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Grace Glynn
January 14, 2013

The view from my backyard in Cumbayá, a suburb of Quito.


On the first day of ornithology class last spring, my wise professor stood in front of the blackboard and told us why he studies birds.  Though the notebook in which I eagerly scribbled the semester’s notes is at home in the Northern Hemisphere, some of his words have stayed with me: a knowledge of birds can provide you with grounded self-awareness in a world where everything else melds into one.  Globalization and accessible transportation lets you fly across the continent in a matter of hours and forget that you traveled at all.  Maybe you step off the plane into a concrete city that looks just like your own, or walk right into an air-conditioned building and lose sight of your sudden change in latitude.  Maybe you forget how big the world is and just how small you are.  But then, an amateur ornithologist in a business suit, you look out the window and see a sparrow with a feathery tuft on his unfamiliar little head, and you remember the thousands of miles that separate you and the bird outside from his sparrow cousins at home.  You remember the valleys and rivers and mountain ranges that you just flew over, the ones that perhaps prompted the speciation of the same songbirds millions of years ago.  And suddenly, thanks to a foreign sparrow, you are a bit more present, a bit less oblivious to the world outside.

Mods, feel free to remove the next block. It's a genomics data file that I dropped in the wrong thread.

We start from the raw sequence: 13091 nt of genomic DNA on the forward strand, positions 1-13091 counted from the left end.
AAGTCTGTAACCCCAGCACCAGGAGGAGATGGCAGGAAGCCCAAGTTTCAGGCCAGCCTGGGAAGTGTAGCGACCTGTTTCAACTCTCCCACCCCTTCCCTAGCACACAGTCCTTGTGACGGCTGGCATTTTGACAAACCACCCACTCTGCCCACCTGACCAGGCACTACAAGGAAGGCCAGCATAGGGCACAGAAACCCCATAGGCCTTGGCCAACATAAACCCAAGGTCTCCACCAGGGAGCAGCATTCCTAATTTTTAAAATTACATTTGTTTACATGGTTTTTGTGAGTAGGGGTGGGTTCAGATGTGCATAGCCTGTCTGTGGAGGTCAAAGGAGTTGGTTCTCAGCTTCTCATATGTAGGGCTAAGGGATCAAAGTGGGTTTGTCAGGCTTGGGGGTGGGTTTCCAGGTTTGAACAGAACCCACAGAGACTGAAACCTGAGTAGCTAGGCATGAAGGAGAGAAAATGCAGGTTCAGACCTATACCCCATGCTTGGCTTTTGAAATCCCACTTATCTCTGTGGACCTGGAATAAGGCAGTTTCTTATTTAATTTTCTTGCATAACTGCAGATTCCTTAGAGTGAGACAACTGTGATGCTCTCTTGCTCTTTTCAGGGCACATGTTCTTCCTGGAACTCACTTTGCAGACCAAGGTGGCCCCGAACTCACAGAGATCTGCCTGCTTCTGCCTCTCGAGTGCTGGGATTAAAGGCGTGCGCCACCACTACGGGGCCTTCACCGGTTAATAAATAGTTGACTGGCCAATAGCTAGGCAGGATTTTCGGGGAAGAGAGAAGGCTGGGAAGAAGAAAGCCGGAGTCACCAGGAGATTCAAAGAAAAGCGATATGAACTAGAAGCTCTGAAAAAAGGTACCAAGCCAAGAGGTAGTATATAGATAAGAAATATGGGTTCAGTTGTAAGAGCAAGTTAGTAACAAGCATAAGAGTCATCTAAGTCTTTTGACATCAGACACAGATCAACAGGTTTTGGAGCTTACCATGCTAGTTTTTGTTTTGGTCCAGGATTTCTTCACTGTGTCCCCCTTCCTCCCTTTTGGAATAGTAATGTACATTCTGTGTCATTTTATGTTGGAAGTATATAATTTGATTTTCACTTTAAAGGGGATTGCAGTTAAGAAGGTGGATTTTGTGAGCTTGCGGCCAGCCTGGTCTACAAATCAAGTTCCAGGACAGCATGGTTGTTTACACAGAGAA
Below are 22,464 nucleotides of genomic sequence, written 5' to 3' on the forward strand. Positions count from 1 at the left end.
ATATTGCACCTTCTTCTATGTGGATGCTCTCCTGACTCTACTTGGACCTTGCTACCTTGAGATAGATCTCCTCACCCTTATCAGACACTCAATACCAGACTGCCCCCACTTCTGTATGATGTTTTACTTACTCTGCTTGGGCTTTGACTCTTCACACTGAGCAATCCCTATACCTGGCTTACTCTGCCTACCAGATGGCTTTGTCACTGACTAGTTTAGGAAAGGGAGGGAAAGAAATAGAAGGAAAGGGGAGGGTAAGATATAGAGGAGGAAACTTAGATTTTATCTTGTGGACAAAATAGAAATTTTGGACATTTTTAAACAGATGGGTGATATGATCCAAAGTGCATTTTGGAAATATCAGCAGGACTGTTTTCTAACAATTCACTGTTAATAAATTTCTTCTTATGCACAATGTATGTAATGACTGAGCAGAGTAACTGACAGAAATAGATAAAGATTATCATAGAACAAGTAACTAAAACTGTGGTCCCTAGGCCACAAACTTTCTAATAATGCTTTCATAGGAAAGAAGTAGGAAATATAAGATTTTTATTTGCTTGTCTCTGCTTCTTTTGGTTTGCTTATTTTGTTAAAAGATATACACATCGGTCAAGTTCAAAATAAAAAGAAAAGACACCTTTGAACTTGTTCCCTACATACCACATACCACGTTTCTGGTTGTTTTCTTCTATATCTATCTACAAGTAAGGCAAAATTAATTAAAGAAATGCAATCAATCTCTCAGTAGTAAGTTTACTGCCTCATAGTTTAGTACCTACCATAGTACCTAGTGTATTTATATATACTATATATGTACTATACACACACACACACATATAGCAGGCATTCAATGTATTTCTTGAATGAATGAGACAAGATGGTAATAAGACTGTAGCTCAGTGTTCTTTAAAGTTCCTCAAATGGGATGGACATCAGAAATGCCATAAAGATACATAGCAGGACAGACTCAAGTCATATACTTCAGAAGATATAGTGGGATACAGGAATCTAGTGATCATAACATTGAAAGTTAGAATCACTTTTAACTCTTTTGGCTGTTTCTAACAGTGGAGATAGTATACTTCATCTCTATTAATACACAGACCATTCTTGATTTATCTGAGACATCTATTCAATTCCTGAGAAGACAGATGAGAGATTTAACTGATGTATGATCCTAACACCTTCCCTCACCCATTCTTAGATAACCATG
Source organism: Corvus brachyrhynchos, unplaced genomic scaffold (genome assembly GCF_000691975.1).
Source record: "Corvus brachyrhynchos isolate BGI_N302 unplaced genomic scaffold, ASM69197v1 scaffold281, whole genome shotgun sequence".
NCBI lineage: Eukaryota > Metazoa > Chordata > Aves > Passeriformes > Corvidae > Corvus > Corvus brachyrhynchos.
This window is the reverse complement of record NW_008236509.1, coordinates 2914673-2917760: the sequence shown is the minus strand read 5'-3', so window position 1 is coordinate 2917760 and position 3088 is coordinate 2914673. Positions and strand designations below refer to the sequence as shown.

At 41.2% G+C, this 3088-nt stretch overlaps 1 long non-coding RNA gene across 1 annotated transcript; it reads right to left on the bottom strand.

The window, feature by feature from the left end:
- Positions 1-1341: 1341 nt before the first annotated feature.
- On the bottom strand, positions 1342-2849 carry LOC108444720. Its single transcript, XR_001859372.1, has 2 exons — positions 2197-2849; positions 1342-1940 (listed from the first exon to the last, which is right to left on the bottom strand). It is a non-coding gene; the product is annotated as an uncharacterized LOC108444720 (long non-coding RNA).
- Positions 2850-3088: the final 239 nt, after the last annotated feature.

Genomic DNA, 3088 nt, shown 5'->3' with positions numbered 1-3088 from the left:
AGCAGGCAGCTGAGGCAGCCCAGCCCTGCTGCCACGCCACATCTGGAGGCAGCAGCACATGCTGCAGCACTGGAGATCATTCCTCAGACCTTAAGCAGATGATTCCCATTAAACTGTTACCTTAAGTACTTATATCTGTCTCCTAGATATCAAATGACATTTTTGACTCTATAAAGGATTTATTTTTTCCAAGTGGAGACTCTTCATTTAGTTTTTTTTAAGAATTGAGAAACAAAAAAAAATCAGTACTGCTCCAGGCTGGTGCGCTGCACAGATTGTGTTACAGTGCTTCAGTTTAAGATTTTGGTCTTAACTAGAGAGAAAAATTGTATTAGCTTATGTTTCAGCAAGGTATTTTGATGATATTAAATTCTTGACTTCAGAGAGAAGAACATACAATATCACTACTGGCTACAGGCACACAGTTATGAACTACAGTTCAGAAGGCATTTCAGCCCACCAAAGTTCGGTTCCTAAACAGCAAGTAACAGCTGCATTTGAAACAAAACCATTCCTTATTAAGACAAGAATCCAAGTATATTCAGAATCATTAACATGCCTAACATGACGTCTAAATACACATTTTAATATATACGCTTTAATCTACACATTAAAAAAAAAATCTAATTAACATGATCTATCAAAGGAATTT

A few days ago, I awoke to find that I was not swaddled in seventeen quilts.  It was 6:30am, light streamed in through the window above my new bed, and I was utterly confused.  I rose to get my first daylight glimpse of Ecuador, and was met with a surprise that left me glued to the windowpane, blinking in the sun, staring at the familiar plant growing wildly along the stucco wall outside.  Lantana camara happens to be one of the few tropical plants that I’m familiar with.  Its flowers, which grow in clusters of variegated pinks and yellows and smell like sugar-coated orange slices, attract butterflies with their sweet nectar.  Here, Lantana blooms in the sun along mountainsides, roadsides, and up telephone poles.  It’s everywhere.  I stared and I knew that three-thousand miles North, in the greenhouse of my New England college, they were growing the plant between protective glass walls, pumping heat at its buds and begging it to bloom.

see pt. 2

This person does not have a headshot photo

Grace Glynn

<p><span style="color: rgb(29, 29, 29); font-family: Arial, Verdana, sans-serif; font-size: 12px; line-height: normal; background-color: rgb(237, 237, 237);">Grace is a junior at Connecticut College with a major in botany. She grew up on the coast of Maine and looks forward to leaving its harsh winter for the equatorial Galapagos Islands. Grace&rsquo;s interests include paleontology, backpacking, folk music, and fermented foods. Join her as she heads to Ecuador for the semester!</span></p>

Home University:
Connecticut College
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